His minutes are up-and-down this season depending on the availability of Carl Landry and Ryan Hollins, but when Evans sees time on the court he does work. Per 36 minutes, Evans averages more total rebounds than teammate DeMarcus Cousins as well as premier centers like Andrew Bogut and Dwight Howard, per basketball-reference.com.
Evans has even started games when Sacramento had their frontcourt depleted by injuries. In his five starts this season he's averaging 6.8 points and 10.6 rebounds. Not bad at all for someone nobody expected to see start even one game.
His most impressive game this season didn't even come from one of his starts. Against the Memphis Grizzlies back in November, Evans played 35 minutes off the bench, scoring 17 and gobbling up 20 rebounds. In a league where teams regularly overpay for big men that can rebound it's ironic that one of the league's best rebounders is being paid less than a lot of rookies.
Ed Davis -- Los Angeles Lakers
What the Lakers are paying him this season: $981,084
Which is less than: John Salmons
The 13th overall pick in the 2010 draft had an unspectacular start to his career in Toronto. By his third year he was averaging just under 10 points and seven rebounds with the Raptors before being shipped away to Memphis as a part of the "Rudy Gay to Toronto" three-team trade between the Raptors, Grizzlies and Pistons.
In Memphis, his minutes were slashed and he only started eight games of the 99 he played there. Predictably, his numbers ebbed and so did his value.
Good news for the Lakers. They were able to buy very low on Davis and they've gotten a pretty good return. After promising rookie Julius Randle went down in the first game of the season with a broken leg, the Lakers' front court comprised of Davis, Carlos Boozer, Jordan Hill, Ryan Kelly and Robert Sacre.
The starting center spot was Hill's from the beginning, but it wasn't long before Davis supplanted Boozer to become his frontcourt mate. Davis is averaging over 24 minutes a game now, the most since he was a Raptor, and shooting over 61 percent from the floor.
Of course Davis is only getting this big of an opportunity because the Lakers are a terrible team and lack talent so desperately that they actually rely on Davis to play big minutes, but he's been a nice story nonetheless. He's got three double-doubles this season, which speaks to how absurd it is that a big man who is not a total liability on offense nor on the glass is being paid less than $1 million and hopefully that will change in the offseason.
Hassan Whiteside -- Miami Heat
What the Heat are paying him this season: $769,881
Which is less than: Pretty much everybody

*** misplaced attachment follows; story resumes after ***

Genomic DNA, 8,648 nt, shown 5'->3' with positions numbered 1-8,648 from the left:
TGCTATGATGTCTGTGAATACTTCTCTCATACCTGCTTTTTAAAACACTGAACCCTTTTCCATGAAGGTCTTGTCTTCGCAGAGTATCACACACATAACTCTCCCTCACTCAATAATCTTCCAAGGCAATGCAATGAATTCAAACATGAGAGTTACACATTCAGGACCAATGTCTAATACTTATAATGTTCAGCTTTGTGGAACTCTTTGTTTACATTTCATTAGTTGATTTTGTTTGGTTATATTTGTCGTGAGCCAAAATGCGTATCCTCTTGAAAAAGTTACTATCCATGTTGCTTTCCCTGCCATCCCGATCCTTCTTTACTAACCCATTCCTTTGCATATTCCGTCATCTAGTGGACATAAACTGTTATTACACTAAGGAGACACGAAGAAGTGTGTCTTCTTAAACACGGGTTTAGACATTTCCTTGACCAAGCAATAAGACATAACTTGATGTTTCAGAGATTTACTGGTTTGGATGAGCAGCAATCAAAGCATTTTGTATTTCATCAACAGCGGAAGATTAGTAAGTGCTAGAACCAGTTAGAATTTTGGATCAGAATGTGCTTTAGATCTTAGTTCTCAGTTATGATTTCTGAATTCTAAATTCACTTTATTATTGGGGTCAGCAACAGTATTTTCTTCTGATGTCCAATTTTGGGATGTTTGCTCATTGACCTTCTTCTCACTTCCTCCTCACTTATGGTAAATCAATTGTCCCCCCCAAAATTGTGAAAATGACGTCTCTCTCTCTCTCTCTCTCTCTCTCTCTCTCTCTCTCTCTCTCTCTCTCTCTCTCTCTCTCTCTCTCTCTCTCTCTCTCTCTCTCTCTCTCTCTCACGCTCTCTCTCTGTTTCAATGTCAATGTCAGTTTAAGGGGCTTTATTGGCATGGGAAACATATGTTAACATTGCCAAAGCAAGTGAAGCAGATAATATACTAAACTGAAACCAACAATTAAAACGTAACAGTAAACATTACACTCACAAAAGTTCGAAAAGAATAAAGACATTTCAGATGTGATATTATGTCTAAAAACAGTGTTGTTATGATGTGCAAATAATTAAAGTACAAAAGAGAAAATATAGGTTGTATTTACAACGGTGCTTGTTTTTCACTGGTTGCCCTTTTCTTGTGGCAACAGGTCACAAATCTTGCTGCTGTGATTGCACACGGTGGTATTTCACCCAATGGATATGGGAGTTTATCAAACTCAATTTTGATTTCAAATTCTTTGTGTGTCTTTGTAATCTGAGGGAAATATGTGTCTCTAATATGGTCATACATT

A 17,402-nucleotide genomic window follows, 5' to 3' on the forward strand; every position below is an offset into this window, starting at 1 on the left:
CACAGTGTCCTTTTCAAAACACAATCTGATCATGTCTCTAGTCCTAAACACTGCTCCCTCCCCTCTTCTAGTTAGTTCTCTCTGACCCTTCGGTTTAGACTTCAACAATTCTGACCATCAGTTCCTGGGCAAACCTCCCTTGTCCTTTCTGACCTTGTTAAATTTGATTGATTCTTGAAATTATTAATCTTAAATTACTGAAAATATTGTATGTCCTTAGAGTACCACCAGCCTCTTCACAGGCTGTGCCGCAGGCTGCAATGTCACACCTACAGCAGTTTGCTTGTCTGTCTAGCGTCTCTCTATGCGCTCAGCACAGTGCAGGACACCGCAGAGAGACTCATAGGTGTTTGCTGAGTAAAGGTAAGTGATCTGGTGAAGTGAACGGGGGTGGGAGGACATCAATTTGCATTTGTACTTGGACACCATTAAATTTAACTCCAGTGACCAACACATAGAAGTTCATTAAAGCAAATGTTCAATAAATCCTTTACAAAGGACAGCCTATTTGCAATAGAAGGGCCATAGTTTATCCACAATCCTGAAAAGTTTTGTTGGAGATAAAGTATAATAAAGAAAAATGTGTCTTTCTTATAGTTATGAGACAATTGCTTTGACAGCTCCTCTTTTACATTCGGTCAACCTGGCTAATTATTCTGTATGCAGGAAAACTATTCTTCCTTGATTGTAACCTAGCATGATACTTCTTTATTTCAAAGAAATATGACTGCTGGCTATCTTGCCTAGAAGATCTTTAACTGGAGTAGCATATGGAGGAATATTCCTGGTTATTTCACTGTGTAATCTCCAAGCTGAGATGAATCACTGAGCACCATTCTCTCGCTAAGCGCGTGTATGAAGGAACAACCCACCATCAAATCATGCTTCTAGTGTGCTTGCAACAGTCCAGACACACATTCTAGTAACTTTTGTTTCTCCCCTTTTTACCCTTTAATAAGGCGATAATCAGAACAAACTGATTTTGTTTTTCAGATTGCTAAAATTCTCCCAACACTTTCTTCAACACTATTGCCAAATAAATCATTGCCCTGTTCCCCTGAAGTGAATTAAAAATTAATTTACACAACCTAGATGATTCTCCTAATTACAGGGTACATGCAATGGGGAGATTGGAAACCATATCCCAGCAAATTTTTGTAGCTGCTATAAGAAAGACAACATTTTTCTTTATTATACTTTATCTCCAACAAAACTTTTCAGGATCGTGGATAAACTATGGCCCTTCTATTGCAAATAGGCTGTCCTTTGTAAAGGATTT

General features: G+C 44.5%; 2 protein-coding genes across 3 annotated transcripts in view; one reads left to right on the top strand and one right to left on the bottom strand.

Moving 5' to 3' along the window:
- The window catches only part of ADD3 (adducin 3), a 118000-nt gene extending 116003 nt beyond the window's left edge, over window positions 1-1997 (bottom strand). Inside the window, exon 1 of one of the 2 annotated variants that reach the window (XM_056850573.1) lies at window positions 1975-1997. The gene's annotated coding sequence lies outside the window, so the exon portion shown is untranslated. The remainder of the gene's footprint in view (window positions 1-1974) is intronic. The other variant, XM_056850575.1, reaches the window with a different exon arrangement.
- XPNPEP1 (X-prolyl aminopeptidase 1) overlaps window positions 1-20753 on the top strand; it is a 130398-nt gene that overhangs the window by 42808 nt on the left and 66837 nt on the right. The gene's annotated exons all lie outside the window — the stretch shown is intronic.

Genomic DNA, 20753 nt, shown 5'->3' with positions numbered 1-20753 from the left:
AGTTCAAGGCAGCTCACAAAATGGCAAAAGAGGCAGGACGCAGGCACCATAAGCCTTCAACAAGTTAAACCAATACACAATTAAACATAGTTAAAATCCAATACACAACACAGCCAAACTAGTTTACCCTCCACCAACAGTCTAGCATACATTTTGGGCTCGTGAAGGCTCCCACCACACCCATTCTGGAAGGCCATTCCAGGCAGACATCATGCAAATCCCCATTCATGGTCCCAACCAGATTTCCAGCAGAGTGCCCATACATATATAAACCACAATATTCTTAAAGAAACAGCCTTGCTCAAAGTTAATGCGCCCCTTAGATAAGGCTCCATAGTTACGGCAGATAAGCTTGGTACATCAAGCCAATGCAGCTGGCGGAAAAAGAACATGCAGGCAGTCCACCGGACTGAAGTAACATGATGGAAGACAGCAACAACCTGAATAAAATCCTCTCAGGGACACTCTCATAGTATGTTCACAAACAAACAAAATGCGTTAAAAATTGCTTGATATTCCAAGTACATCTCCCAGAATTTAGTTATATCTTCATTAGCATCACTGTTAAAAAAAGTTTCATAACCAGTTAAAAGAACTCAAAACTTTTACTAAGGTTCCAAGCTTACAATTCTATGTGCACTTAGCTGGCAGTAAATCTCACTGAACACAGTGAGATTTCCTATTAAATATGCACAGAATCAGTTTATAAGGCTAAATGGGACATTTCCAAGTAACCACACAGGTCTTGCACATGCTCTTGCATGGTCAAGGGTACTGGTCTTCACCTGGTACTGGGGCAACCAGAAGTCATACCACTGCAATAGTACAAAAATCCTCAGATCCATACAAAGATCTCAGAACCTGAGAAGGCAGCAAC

The story of Whiteside just proves that perseverance pays off. The last time Whiteside played in an NBA game prior to this season was at the end of the 2011-12 campaign with Sacramento. In that time he was waived by the Kings, signed by the Grizzlies, waived by the Grizzlies, signed by the Grizzlies again to be waived a day later, signed by the Heat last November, then assigned to and recalled from the D-League in December before seeing meaningful playing time again.
Then, on December 19, with Chris Bosh sitting with a calf injury, Whiteside played 16 minutes, scoring six points and leading the team with seven rebounds. He got his foot in the door, and since December 27 he's seen consistent steady minutes off the bench and he's been terrific.
Starting from the game against the Grizzlies on December 27, Whiteside is averaging 10.3 points, 8.3 rebounds and a remarkable 2.8 blocks per game on 21.4 minutes a night. He's been a brilliant spark plug on both ends of the floor for a team that could use more of those. The Heat are dead last in the league in number of possessions per 48 minutes and their offensive and defensive ratings are nothing to write home about.
Whiteside was rewarded with his first start in his NBA career against the Warriors on January 14, and he responded with 10 points on 50 percent shooting, 12 rebounds and three blocks.
Miami has been racked by injuries all season and they're off to a mildly disappointing 18-22 start, but their lone bright spot has been one of the best stories of the season and certainly one nobody could have seen coming.
Hunter Kossodo is a junior at the Walter Cronkite School of Journalism and Mass Communication at Arizona State University. He is a rabid supporter of Boston sports having lived there for most of his life. Follow him on Twitter: @HKossodo